The Southern Baptist Convention's North American Mission Board has decided to no longer endorse ordained women chaplains. The action, taken at a trustee meeting Feb. 6, reflects another adaptation of denominational policy following revisions of the faith statement of the nation's largest Protestant denomination.

"The Chaplains Commission has not required or considered ordination in the endorsement of chaplains in the past," said a statement from the trustees. "However, in the future we will refrain from endorsing ordained women to the office of chaplain. We recognize ordination as a local church action, but endorsement and its requirement is the action of a national agency."

The trustee board oversees the work of the Chaplains Commission, which endorses chaplains to work in such areas as prisons, hospitals and businesses. Mission Board spokesman Martin King said 2,600 chaplains are endorsed by the denomination, including 235 women. Ninety-four of those women are ordained.

King said the decision "applies to future endorsements." He said the matter was discussed at several meetings after a delegate attending the June 2001 meeting of the Southern Baptist Convention made a motion that the issue be reconsidered in light of the 2000 Baptist Faith & Message. That version of the faith statement states that "the office of pastor is limited to men as qualified by Scripture." The trustees also cited a 1984 resolution that opposed women's ordination. They affirmed that women can serve in areas of ministry, including chaplaincies, without ordination and said they will legally defend women chaplains who are denied the right to serve as a chaplain by any institution "because of their religious conviction concerning ordination."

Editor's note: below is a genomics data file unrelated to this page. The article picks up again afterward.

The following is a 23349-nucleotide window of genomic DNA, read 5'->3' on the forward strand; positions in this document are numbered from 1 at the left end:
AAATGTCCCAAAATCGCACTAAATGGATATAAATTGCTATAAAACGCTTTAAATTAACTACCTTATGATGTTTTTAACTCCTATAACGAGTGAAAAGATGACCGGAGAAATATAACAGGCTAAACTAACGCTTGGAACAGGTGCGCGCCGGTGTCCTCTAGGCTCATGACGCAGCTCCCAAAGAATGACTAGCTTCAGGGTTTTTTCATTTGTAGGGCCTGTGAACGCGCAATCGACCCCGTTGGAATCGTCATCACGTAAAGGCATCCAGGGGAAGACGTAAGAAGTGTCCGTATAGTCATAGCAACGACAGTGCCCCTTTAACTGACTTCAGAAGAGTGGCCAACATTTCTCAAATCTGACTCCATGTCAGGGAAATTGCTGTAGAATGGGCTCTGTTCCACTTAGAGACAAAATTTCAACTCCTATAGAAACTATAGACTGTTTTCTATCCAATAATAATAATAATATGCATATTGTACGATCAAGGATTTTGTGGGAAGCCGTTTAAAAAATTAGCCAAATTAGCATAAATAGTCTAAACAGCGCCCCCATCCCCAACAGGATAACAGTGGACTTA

The Rev. Karen Massey, president of Baptist Women in Ministry, predicted the board's decision will lead women to seek endorsement from other agencies, such as the American Baptist Churches, USA, or Cooperative Baptist Fellowship, which are both more theologically liberal than the Southern Baptist Convention's leadership. "I think there will be a lot of women who will exit," she said.

Since there are relatively few women pastors in the denomination, Massey said chaplaincies have been one of the main career opportunities for ordained Southern Baptist women until this decision. The group estimated in 2000 that there were just under 100 women serving as pastors or co-pastors in Southern Baptist churches. "Eventually ... there will be no women in Southern Baptist life who are ordained," Massey said.

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